The University of California and 48,000 people who work as teachers and researchers while earning postgraduate degrees came to a tentative labor agreement Friday, both sides announced.
The deal, which includes significant raises for the employees, ends the grad students' five-week strike. Before classes ended for winter break Dec. 9 at UCLA and other campuses, undergraduate students said their studies were being impacted by the labor action.
The grad students argued that the cost of living, including untenable rents, was too much to handle in some of the system’s larger metropolitan areas, including the Bay Area, Los Angeles and San Diego.
On Friday evening, United Auto Workers, the union representing the striking student workers, hailed the tentative agreement and praised Sacramento Mayor Darrell Steinberg for helping accelerate negotiations.
The union said its members on the system's nine campuses would see raises amounting to as much as a 66% increase in pay over the contract's more than two-year lifespan. It would mean an additional $13,000 a year for some, it said.
A union ratification vote was scheduled to begin Monday.
"In addition to incredible wage increases, the tentative agreements also include expanded benefits for parent workers, greater rights for international workers, protections against bullying and harassment, improvements to accessibility, workplace protections, and sustainable transit benefits," Tarini Hardikar, a UC Berkeley-based member of the union's bargaining team, said in the UAW's statement.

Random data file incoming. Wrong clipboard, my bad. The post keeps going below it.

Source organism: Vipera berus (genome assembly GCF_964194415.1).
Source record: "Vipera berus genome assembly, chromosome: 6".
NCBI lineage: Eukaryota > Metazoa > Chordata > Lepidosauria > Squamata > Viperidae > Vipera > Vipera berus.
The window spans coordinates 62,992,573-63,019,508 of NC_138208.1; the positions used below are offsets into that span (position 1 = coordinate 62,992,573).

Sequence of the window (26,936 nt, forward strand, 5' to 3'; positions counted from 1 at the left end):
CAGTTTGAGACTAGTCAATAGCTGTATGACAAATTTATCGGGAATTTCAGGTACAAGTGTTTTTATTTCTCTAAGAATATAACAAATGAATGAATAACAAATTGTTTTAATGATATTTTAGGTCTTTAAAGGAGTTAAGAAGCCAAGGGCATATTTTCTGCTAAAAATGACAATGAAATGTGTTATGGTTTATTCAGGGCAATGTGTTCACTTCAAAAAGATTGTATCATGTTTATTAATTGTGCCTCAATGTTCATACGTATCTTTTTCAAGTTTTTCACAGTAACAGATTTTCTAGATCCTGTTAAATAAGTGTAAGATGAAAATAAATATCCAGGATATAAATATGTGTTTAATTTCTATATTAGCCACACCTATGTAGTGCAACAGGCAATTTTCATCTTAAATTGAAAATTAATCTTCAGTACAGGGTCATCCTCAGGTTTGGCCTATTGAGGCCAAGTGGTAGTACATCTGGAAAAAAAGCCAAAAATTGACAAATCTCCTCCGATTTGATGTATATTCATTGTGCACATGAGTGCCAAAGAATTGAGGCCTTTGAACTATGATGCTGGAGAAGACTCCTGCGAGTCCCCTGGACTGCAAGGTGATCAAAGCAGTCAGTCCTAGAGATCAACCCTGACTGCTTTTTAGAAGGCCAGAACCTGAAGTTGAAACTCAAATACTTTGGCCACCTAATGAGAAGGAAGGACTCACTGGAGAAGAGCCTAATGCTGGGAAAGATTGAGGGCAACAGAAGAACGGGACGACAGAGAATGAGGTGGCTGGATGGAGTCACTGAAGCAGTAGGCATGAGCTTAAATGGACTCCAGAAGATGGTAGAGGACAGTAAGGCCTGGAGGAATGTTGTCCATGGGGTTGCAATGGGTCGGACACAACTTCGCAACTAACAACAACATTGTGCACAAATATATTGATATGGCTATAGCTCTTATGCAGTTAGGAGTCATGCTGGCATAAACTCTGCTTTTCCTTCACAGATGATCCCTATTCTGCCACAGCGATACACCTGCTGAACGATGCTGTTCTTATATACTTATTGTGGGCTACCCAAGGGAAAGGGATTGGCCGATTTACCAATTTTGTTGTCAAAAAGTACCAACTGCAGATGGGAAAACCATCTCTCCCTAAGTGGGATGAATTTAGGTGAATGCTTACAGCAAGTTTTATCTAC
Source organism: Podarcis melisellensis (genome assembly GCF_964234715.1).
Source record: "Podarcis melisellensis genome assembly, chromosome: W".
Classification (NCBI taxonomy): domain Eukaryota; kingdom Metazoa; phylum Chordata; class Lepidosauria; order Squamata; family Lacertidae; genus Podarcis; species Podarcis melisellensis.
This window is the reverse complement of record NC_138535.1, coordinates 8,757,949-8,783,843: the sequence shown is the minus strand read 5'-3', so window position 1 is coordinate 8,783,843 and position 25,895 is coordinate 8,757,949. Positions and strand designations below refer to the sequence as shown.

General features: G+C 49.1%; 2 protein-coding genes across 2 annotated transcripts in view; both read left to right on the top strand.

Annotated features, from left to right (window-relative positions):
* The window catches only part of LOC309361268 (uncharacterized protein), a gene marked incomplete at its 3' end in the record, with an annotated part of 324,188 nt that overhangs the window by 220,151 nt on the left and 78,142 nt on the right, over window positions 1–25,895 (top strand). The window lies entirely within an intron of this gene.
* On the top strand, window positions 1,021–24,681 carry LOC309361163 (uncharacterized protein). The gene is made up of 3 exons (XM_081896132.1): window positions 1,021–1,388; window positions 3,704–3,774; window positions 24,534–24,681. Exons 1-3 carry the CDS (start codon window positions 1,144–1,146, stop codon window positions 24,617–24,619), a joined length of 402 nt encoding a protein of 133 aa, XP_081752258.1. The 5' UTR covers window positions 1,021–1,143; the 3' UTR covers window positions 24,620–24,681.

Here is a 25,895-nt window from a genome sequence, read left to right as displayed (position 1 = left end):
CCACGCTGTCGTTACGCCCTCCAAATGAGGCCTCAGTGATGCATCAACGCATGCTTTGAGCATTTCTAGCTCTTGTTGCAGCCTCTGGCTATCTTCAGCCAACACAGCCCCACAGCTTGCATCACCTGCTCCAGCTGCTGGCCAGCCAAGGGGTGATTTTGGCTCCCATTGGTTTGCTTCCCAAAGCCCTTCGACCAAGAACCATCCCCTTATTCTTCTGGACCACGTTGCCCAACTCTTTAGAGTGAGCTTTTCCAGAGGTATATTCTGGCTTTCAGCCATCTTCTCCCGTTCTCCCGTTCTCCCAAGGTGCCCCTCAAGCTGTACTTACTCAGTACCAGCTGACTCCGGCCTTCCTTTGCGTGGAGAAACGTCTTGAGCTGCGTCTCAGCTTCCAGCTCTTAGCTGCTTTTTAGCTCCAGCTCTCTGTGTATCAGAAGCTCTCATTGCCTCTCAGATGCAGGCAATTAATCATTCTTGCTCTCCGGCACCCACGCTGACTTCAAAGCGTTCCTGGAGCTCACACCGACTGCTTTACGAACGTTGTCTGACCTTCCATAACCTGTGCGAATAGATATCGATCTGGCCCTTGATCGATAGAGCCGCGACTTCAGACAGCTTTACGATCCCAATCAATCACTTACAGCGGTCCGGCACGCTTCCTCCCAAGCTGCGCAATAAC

The University of California said it would make health care accessible to the dependents of student employees and enhance paid family leave benefits.
The UC system is reliant on graduate students' work, particularly in educating undergraduate students.
Grad students often lead smaller, breakout groups and help professors come up with grades and evaluations.
The employees have argued that the average salary of $24,000 annually for teaching assistants, tutors and other academic roles is not enough to live in a place like Berkeley or Los Angeles.
"We can’t even afford to live in the housing the university provides us without working multiple other jobs," Vincent Doehr, a second-year grad student in political science at UCLA, said earlier this month.
System president Michael V. Drake was pleased with Friday's outcome and recognized the workers' role in the system's lauded education and research.
"Our Academic Student Employees and Graduate Student Researchers are central to our academic enterprise and make incredible contributions to the University’s mission of research and education," he said in a statement.